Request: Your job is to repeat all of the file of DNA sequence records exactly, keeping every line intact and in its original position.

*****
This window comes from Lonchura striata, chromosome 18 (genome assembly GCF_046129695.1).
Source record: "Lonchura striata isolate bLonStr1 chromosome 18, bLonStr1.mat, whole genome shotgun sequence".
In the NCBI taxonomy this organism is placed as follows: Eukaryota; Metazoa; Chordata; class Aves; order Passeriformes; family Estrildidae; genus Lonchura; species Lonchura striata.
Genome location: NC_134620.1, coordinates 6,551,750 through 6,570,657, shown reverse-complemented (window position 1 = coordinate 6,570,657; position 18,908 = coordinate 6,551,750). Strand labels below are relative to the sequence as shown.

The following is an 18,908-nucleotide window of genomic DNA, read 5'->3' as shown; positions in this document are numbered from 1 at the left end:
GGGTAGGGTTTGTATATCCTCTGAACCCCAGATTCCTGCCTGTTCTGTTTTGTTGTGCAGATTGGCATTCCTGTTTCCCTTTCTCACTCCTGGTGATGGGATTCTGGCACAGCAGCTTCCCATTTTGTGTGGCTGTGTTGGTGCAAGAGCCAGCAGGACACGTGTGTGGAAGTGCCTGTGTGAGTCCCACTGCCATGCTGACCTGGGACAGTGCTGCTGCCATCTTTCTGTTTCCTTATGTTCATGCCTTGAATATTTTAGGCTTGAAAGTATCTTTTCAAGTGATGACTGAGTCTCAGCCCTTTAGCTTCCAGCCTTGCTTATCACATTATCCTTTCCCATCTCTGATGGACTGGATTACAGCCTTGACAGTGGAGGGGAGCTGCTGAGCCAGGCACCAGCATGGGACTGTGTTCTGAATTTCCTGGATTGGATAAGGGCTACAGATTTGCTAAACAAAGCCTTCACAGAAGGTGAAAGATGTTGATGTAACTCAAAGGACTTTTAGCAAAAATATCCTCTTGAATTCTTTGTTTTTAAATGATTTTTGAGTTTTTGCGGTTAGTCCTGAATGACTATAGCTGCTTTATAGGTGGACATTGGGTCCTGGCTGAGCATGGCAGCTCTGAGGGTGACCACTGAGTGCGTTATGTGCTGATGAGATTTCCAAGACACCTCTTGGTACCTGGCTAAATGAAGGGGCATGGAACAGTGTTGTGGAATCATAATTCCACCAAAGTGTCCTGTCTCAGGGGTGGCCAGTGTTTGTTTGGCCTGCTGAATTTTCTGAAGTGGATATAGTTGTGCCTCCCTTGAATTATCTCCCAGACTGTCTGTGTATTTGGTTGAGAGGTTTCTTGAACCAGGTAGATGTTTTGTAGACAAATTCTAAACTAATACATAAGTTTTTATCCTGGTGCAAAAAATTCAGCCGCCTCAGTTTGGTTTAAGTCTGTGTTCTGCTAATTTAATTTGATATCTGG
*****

This window comes from Lonchura striata, chromosome 18 (genome assembly GCF_046129695.1).
Source record: "Lonchura striata isolate bLonStr1 chromosome 18, bLonStr1.mat, whole genome shotgun sequence".
In the NCBI taxonomy this organism is placed as follows: Eukaryota; Metazoa; Chordata; class Aves; order Passeriformes; family Estrildidae; genus Lonchura; species Lonchura striata.
Genome location: NC_134620.1, coordinates 6,551,750 through 6,570,657, shown reverse-complemented (window position 1 = coordinate 6,570,657; position 18,908 = coordinate 6,551,750). Strand labels below are relative to the sequence as shown.

The following is an 18,908-nucleotide window of genomic DNA, read 5'->3' as shown; positions in this document are numbered from 1 at the left end:
GGGTAGGGTTTGTATATCCTCTGAACCCCAGATTCCTGCCTGTTCTGTTTTGTTGTGCAGATTGGCATTCCTGTTTCCCTTTCTCACTCCTGGTGATGGGATTCTGGCACAGCAGCTTCCCATTTTGTGTGGCTGTGTTGGTGCAAGAGCCAGCAGGACACGTGTGTGGAAGTGCCTGTGTGAGTCCCACTGCCATGCTGACCTGGGACAGTGCTGCTGCCATCTTTCTGTTTCCTTATGTTCATGCCTTGAATATTTTAGGCTTGAAAGTATCTTTTCAAGTGATGACTGAGTCTCAGCCCTTTAGCTTCCAGCCTTGCTTATCACATTATCCTTTCCCATCTCTGATGGACTGGATTACAGCCTTGACAGTGGAGGGGAGCTGCTGAGCCAGGCACCAGCATGGGACTGTGTTCTGAATTTCCTGGATTGGATAAGGGCTACAGATTTGCTAAACAAAGCCTTCACAGAAGGTGAAAGATGTTGATGTAACTCAAAGGACTTTTAGCAAAAATATCCTCTTGAATTCTTTGTTTTTAAATGATTTTTGAGTTTTTGCGGTTAGTCCTGAATGACTATAGCTGCTTTATAGGTGGACATTGGGTCCTGGCTGAGCATGGCAGCTCTGAGGGTGACCACTGAGTGCGTTATGTGCTGATGAGATTTCCAAGACACCTCTTGGTACCTGGCTAAATGAAGGGGCATGGAACAGTGTTGTGGAATCATAATTCCACCAAAGTGTCCTGTCTCAGGGGTGGCCAGTGTTTGTTTGGCCTGCTGAATTTTCTGAAGTGGATATAGTTGTGCCTCCCTTGAATTATCTCCCAGACTGTCTGTGTATTTGGTTGAGAGGTTTCTTGAACCAGGTAGATGTTTTGTAGACAAATTCTAAACTAATACATAAGTTTTTATCCTGGTGCAAAAAATTCAGCCGCCTCAGTTTGGTTTAAGTCTGTGTTCTGCTAATTTAATTTGATATCTGG